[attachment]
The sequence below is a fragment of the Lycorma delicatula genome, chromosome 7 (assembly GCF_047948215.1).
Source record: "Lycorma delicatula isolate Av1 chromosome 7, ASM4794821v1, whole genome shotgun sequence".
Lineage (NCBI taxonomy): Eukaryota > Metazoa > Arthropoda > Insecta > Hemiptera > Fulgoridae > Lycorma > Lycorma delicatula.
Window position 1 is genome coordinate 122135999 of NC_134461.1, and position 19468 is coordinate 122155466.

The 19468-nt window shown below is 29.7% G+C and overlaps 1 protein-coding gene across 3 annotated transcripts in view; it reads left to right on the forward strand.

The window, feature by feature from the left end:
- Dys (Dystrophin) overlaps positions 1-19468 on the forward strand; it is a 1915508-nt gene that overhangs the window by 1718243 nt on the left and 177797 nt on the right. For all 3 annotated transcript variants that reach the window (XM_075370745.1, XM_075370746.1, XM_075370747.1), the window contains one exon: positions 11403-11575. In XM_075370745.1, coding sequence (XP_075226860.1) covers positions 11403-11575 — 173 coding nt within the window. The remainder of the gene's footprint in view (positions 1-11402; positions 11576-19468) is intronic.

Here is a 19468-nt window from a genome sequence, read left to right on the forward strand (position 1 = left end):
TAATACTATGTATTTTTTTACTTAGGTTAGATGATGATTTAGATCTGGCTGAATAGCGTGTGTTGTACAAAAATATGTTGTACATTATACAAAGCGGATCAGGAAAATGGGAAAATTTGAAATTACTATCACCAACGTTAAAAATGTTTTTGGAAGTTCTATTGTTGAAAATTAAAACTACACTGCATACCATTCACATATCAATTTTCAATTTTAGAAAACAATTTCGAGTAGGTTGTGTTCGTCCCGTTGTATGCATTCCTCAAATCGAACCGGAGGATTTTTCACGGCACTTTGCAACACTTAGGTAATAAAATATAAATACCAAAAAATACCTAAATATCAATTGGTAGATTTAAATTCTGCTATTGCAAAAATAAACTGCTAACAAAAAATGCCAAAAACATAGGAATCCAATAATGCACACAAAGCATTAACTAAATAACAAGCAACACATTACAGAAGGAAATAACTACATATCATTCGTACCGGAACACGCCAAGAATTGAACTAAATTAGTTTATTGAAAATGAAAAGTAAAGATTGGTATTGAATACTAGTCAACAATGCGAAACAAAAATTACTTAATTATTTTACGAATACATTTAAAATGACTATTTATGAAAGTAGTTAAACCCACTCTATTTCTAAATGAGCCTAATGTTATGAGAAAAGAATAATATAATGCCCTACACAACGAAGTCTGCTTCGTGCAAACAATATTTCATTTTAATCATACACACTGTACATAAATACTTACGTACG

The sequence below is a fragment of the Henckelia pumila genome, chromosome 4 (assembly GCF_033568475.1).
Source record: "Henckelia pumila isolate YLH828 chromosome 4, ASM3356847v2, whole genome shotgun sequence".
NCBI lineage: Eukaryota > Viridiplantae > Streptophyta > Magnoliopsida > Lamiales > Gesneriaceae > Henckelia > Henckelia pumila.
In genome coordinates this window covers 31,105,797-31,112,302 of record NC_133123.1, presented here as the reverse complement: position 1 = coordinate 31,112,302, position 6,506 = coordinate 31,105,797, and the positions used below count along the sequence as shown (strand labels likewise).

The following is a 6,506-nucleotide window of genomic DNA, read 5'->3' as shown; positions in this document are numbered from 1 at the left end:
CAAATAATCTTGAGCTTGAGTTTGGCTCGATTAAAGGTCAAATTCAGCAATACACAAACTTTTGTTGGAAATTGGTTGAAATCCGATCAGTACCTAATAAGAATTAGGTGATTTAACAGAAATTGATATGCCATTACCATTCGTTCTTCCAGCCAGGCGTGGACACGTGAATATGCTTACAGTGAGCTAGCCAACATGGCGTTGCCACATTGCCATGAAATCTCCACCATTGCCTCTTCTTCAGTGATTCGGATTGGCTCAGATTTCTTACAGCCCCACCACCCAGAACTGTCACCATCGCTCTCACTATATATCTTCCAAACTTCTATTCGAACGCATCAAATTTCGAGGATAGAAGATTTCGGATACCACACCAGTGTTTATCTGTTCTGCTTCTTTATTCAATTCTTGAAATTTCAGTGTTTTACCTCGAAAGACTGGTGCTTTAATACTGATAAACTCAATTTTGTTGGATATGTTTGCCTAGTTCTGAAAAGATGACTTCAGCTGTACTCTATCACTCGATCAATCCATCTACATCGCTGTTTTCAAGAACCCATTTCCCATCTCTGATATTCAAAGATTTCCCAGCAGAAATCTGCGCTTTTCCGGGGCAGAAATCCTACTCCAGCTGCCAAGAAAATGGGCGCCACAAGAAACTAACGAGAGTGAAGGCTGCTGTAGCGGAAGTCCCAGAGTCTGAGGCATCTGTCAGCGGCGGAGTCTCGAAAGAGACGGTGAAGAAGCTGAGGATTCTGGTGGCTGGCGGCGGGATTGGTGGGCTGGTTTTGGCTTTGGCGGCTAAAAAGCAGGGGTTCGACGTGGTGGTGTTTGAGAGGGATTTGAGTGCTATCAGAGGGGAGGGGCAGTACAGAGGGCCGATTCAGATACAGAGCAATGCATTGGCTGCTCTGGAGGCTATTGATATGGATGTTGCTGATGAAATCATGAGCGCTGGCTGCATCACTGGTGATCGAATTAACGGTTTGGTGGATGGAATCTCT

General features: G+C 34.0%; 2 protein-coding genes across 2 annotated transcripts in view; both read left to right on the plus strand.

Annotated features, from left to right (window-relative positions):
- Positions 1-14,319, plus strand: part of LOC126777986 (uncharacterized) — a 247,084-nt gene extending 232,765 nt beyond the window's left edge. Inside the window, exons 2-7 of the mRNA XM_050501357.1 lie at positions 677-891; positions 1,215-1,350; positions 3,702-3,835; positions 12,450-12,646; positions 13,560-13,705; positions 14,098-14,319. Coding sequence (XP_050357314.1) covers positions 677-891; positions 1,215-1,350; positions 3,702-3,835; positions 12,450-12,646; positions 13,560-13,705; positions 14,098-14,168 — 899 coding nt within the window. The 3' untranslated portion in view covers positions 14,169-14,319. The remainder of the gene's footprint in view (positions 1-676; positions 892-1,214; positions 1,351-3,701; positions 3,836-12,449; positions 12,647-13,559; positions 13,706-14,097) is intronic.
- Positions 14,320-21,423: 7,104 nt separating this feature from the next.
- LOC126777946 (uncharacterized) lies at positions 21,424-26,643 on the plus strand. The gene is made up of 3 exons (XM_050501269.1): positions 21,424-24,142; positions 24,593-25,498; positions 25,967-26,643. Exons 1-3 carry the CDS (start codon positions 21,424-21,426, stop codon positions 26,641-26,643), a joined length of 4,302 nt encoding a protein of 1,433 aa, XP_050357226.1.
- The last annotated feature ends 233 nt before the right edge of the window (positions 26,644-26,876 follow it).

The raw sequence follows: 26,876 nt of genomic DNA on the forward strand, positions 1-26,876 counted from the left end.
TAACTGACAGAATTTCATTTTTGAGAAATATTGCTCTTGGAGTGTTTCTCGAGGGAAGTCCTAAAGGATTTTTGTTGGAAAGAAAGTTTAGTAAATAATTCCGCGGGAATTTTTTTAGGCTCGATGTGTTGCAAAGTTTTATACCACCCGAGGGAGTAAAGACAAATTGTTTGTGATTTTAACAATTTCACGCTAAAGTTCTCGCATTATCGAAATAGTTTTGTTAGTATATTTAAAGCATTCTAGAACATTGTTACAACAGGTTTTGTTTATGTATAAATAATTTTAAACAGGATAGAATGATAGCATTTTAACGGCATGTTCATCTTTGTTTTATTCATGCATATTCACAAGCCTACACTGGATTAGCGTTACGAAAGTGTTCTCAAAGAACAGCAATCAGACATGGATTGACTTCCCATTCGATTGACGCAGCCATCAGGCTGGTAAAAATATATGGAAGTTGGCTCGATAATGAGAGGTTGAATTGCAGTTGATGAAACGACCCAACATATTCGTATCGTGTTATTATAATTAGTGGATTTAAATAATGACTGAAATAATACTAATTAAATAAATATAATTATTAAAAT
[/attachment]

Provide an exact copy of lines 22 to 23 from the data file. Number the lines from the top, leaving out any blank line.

The raw sequence follows: 26,876 nt of genomic DNA on the forward strand, positions 1-26,876 counted from the left end.
TAACTGACAGAATTTCATTTTTGAGAAATATTGCTCTTGGAGTGTTTCTCGAGGGAAGTCCTAAAGGATTTTTGTTGGAAAGAAAGTTTAGTAAATAATTCCGCGGGAATTTTTTTAGGCTCGATGTGTTGCAAAGTTTTATACCACCCGAGGGAGTAAAGACAAATTGTTTGTGATTTTAACAATTTCACGCTAAAGTTCTCGCATTATCGAAATAGTTTTGTTAGTATATTTAAAGCATTCTAGAACATTGTTACAACAGGTTTTGTTTATGTATAAATAATTTTAAACAGGATAGAATGATAGCATTTTAACGGCATGTTCATCTTTGTTTTATTCATGCATATTCACAAGCCTACACTGGATTAGCGTTACGAAAGTGTTCTCAAAGAACAGCAATCAGACATGGATTGACTTCCCATTCGATTGACGCAGCCATCAGGCTGGTAAAAATATATGGAAGTTGGCTCGATAATGAGAGGTTGAATTGCAGTTGATGAAACGACCCAACATATTCGTATCGTGTTATTATAATTAGTGGATTTAAATAATGACTGAAATAATACTAATTAAATAAATATAATTATTAAAAT